is, in fact, the case here, which is a case for lost benefits as a result of what it alleged
was discrimination. I think under the specific circumstances of this case, where the
nature of the mitigation is to have to go back to work at a place where the jury
already found she was discriminated against, or give up her accrued time at that
place. I think as a matter of law would be unreasonable to expect that the plaintiff
would have to do that in order to meet the requirements of mitigation,
think it is pertinent in the context of this case to charge the jury that.
(Apr. 5,2Ol8Tr. at4O:15—41:3).
The Court continues to believe that this case is distinct from cases where a duty to mitigate
damages is imposed on a plaintiff seeking backpay. In order for the jury to reach the issue of
mitigation in this case, it would have necessarily found that Plaintiff was discriminated against on
the basis of her gender. Defendant’s argument is that Plaintiff had a duty to remain at the place of
employment where she was discriminated against until she was eligible for her retirement benefits
under the contract so as to relieve the discriminating employer of its obligation to provide Plaintiff
with the same benefits it awarded to male officers who were not eligible for those benefits under
the contract. (ECF No. 390-1 at 6 1—63). The logical conclusions to Defendant’s argument would
rendei- this lawsuit moot: Plaintiff is required to stay at the job until she is eligible for her benefits
under the CNA, at which point she is contractually entitled to the very thing she is suing for. This
situation is categorically different from one where an employee seeking backpay has a duty to
mitigate damages by looking for comparable work, and the Court believes that requiring Plaintiff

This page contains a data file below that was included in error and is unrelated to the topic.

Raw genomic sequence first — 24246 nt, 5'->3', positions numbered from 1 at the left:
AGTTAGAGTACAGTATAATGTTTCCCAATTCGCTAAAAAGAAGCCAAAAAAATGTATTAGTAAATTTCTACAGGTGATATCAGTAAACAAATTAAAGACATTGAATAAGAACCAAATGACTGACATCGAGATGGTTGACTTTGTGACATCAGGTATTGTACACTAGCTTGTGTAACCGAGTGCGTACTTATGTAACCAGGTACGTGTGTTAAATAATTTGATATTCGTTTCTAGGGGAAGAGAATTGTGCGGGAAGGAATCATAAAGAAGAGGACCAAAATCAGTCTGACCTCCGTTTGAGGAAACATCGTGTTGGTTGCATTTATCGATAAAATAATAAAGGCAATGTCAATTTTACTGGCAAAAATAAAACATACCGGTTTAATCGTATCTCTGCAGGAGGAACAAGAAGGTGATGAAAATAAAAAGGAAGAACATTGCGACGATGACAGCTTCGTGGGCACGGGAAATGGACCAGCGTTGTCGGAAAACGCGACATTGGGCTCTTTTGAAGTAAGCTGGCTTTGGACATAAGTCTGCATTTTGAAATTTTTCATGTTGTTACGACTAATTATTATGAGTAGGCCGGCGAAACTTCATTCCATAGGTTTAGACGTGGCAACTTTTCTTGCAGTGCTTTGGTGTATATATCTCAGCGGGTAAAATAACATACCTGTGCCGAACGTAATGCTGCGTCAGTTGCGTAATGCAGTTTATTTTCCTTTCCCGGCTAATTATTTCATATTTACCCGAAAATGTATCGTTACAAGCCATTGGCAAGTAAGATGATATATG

to remain at the job where she was discriminated against would be contrary to the objectives and
goals of NJLAD. See Acevedo v. fflghtsafety Int’l, Inc., 449 N.J. Super. 185, 190 (App. Div.
2017) (noting that NJLAD is remedial legislation designed to “‘eradicate the cancer of
discrirnination[,]’ protect employees, and deter employers from engaging in discriminatory
practices,” and reasoning that an employer should not benefit from its wrongful actions) (quoting
Jctckson v. Concord Co., 54 N.J. 113, 124 (1969)): see also McDoiietl v.Aitex fibers, Inc., 740
F.2d 214, 217 (3d Cir. 1984) (noting that pension plan benefits are collateral benefits “designed to
serve social policies independent of those served by back pay awards,” and thus refusing to deduct
pension benefits from the total damages award “even thOugh the wrongful termination together
with vested rights in the benefits made the employee eligible fbr the benefits”), vacated on other
grounds, 469 U.S. 1202 (1985).
For the reasons stated herein, Defendant’s motion for JMOL, or alternatively, for a new
trial is DENIED. An appropriate Order accompanies this Opinion.
DATED: September_, 2018
O E L. LINARES
ief Judge, United States District Court